Arts Of The Working Class Logo


The process of cooking without the idea of a constructed recipe.

  • May 26 2021
    is an art collective run by visual artist/performers Bin Koh and Sumin Lee.

The etymology of the word ‘recipe’ was first recorded in late Middle English from the Latin, meaning to take and receive. Growing up in South Korea, we were not familiar with the idea of cooking with recipes. The metric measurement equivalents, ⅕ teaspoon equals 1 milliliter, 1 fluid ounce equals 30 milliliters, and 1 gallon equals 3.8 liters, all sounded very alien to us. Instead we watched our families cook by intuition, using skills collectively experienced from their childhoods and modified over time. There is no word for ‘recipe’ in Korean. It is often called a ‘cooking methodology’ or ‘the way of cooking’. So when we were organizing a performative cooking workshop called Tar for Mortar to make East Asian tea snacks called dasik, we approached our process of cooking without the idea of a constructed recipe.  

Dasik can be made from many different ingredients–mostly dried seeds and nuts–but here we are going to focus on rice, soybeans, black sesame and sweet potatoes. 

For rice dasik, use dried glutinous rice. The rice must first be rinsed in cold water, until the water runs clear. The amount of time it takes to rinse the rice varies depending on the amount of rice and the condition of the product. Next, soak the washed rice in cold water. The longer it is soaked, the finer the rice flour becomes. Once the grains of rice can be broken between the fingers without much effort, it is ready for the next step. Drain the soaked rice until water no longer falls from the sieve and spread it out thinly on a wide tray. Leave the tray out to dry in the shade. Once the top part of the rice on the tray dries, the rice should then be turned over frequently to facilitate drying. Grind the rice when you can no longer feel the water on the outside of the grain. At this point, you should be able to break it easily with your fingertips. When grinding rice, always ensure that the ground rice clumps together. Since it is still not completely dry, the ground rice flour will be spread thinly on a platter to finish drying. If you grind the rice to the point where you can feel the grain of the powder, then you will still be able to feel the unique taste and texture of rice. Therefore it is best to grind it as finely as possible, so that it becomes a good base material without disturbing the other ingredients.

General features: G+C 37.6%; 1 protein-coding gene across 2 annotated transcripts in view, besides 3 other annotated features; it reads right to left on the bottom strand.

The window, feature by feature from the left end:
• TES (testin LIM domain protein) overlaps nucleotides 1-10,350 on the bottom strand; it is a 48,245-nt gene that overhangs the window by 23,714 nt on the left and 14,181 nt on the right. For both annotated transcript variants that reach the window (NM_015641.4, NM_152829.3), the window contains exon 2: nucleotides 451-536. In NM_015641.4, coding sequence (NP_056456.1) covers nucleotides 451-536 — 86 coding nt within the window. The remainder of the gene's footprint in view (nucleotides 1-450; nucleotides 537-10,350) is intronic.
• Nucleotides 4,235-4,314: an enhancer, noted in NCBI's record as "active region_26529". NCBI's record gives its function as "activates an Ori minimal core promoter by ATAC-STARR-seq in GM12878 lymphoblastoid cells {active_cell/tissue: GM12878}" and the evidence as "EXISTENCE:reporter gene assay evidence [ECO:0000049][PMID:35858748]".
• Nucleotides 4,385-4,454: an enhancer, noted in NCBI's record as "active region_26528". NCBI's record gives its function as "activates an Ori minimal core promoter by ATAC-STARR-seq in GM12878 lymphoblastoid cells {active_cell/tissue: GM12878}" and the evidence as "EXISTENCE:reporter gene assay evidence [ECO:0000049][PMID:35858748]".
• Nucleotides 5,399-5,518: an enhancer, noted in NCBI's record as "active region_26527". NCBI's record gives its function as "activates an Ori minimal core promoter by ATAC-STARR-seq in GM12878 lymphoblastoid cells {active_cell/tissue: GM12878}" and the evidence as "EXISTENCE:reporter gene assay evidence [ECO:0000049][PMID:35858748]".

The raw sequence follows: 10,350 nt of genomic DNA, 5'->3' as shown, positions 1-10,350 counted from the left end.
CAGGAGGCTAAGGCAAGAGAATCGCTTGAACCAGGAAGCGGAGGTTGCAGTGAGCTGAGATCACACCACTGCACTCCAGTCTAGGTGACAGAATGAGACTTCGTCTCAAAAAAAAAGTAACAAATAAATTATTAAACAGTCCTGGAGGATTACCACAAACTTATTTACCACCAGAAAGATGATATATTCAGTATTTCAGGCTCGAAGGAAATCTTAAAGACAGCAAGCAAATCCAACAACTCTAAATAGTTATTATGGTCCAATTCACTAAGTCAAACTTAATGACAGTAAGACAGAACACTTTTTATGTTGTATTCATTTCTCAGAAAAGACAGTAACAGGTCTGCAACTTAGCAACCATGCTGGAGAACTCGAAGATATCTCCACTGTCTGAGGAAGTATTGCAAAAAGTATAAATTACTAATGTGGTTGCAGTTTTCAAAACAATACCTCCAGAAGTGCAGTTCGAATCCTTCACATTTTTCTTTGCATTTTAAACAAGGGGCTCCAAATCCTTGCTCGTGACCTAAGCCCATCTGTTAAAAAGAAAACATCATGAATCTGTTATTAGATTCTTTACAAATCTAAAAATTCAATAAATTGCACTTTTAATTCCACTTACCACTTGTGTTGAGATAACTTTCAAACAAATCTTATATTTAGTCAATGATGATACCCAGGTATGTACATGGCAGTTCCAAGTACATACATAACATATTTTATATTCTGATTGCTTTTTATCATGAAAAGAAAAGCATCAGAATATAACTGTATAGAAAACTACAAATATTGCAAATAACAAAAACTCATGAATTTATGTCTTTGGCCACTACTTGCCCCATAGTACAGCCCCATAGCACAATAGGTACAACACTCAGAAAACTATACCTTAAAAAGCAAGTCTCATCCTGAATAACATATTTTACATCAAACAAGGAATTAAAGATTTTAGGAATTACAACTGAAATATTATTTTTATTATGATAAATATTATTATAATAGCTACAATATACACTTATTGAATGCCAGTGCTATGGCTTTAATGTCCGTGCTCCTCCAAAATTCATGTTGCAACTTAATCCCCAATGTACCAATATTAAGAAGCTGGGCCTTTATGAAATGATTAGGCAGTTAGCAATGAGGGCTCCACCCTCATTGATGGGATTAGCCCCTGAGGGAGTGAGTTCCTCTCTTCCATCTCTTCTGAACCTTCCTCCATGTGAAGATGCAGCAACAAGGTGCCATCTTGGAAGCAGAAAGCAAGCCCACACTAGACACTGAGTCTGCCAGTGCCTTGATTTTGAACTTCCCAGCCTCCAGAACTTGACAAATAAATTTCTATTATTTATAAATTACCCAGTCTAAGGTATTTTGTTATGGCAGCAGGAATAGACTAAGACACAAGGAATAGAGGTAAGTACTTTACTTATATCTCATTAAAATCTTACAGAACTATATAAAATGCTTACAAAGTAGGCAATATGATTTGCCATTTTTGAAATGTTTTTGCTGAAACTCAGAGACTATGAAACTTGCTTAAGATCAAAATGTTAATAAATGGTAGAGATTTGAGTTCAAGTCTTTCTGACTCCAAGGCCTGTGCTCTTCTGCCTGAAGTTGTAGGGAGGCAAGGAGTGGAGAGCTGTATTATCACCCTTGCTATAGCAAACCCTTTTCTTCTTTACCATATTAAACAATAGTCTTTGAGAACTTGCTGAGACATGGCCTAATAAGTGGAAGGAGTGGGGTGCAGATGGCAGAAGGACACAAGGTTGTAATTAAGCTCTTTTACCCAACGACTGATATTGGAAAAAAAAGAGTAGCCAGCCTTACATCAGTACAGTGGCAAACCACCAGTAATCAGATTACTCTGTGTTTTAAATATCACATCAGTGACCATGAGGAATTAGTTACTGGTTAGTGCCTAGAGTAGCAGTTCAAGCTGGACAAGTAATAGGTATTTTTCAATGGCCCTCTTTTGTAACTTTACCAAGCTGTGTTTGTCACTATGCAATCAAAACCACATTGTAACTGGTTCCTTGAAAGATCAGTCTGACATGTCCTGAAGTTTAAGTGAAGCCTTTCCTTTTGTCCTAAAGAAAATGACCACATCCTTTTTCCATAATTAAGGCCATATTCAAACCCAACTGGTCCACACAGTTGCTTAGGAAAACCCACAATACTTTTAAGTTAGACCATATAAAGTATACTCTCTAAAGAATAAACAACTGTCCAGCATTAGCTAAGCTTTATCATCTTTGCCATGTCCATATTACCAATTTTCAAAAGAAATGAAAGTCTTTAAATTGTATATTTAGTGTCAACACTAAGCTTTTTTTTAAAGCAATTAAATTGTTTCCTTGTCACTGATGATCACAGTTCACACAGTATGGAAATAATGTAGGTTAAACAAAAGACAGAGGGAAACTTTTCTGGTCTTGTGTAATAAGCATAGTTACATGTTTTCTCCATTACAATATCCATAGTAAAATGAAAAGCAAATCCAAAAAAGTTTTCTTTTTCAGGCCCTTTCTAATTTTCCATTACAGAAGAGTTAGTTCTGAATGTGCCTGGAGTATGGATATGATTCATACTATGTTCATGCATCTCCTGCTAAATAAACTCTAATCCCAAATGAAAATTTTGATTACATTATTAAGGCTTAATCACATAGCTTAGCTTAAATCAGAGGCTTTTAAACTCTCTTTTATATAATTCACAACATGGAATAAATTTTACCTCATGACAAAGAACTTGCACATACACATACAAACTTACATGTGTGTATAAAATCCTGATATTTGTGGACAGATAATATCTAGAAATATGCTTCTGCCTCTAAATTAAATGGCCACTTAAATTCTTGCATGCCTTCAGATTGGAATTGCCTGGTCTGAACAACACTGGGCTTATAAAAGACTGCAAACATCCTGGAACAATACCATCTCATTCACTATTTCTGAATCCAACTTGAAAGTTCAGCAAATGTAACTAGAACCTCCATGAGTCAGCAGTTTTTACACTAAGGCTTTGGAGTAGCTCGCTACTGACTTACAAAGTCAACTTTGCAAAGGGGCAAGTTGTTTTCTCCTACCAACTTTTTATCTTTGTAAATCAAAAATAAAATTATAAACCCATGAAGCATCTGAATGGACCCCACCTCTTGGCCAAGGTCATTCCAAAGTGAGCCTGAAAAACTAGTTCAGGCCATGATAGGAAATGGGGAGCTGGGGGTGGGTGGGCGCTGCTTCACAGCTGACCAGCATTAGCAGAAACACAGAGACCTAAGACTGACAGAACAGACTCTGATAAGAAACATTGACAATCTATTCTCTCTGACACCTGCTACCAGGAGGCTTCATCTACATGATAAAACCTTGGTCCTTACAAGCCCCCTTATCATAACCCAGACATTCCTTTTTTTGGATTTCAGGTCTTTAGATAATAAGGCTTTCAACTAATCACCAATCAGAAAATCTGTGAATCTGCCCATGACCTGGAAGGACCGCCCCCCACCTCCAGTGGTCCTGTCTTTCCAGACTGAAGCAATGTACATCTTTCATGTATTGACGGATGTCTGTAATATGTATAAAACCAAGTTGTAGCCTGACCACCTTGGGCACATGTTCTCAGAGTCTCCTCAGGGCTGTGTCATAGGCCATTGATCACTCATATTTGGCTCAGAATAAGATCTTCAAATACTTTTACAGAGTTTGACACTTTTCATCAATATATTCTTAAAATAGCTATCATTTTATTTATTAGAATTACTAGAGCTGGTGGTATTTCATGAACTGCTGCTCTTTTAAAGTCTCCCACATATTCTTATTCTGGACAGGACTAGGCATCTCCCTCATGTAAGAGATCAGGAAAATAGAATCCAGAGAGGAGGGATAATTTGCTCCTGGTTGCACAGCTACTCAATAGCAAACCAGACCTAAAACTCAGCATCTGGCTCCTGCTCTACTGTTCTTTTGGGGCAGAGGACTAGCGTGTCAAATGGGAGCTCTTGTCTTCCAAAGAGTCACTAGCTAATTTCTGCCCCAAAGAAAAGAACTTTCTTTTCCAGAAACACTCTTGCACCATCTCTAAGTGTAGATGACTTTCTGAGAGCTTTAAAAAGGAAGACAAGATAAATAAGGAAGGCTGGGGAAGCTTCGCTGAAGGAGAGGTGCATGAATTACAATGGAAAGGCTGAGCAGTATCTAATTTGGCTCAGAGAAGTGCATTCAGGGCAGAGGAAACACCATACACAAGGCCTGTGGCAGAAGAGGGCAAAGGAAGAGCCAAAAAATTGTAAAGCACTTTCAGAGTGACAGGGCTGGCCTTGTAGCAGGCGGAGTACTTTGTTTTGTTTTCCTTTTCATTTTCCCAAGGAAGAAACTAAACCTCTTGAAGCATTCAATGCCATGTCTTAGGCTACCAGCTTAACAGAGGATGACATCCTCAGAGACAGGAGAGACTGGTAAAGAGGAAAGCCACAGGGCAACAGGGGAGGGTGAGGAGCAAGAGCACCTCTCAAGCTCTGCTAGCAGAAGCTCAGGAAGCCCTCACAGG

For soybean dasik, rinse the soybeans in cold water to wash off impurities. Stir-fry them in a dry pan over low heat. When stir-frying beans, do not leave the pan and continuously check to make sure they do not burn. The taste of the bean flour will vary, depending on the degree and duration of the frying process. Stir-fry the beans until they are lightly browned, or to suit your taste.

For black sesame dasik, rinse the sesame seeds several times with cold water. The cleaning process of black sesame has to be quick, as the color of the black sesame's unique shell can easily wash away. Drain the washed seeds and stir-fry over medium-low heat using a dry pan. Just like in the process with soybeans, pay careful attention not to burn the seeds. The degree of roasting is difficult to check just by looking so instead listen carefully for a “snapping” sound, like a tiny pop of popcorn. When properly roasted, the scent of savory sesame seeds will fill the room. If you roast the sesame seeds too much, there will be a strong scent of sesame oil.

In case of over-roasting, the seeds are not good to use for dasik flour, but the seeds can still be used in another dish, so do not throw them away. Spread the toasted sesame seeds on a wide tray to cool. Grind the seeds a little at a time using a mortar or grinder, not a regular blender. If these steps are not followed carefully, the sesame seeds risk becoming moldy, lumpy, or hard as oil is drawn out of the seeds.

For sweet potato dasik, we use purple sweet potato, also known as purple yam, since they look pretty. Wash the sweet potatoes in cold water, peel and slice them as thinly as possible. Place the slices on a platter to dry in the sun. Flip the potato slices when the tops are dry and turn them frequently to facilitate drying. Dry the sweet potatoes until they break, crisp and sharp like potato chips–you can eat them this way as well. If you grind dried sweet potato chips in a mortar, the texture will be coarse. If using a blender, the sweetness becomes stronger. 

Once the ingredients are prepared, grind them all together each of them using a pestle and mortar until the powder becomes very fine like soft sand. Mix all the ingredients well. If it is still too sandy, add more honey. If too sticky, add more ingredients and mix well, always checking the viscosity of ingredients with your hands. If you can form a ball from the mixture using your hands, it is ready to be moulded. Use a dasik mould and shape the dough into its final form. After they are moulded, they are ready to be enjoyed with your favorite tea. 




Read this piece in print in the extrablatt FOODCULTURE days, found in the issue 16 "Food Eats the Soul", out now!

    Caique Tizzi



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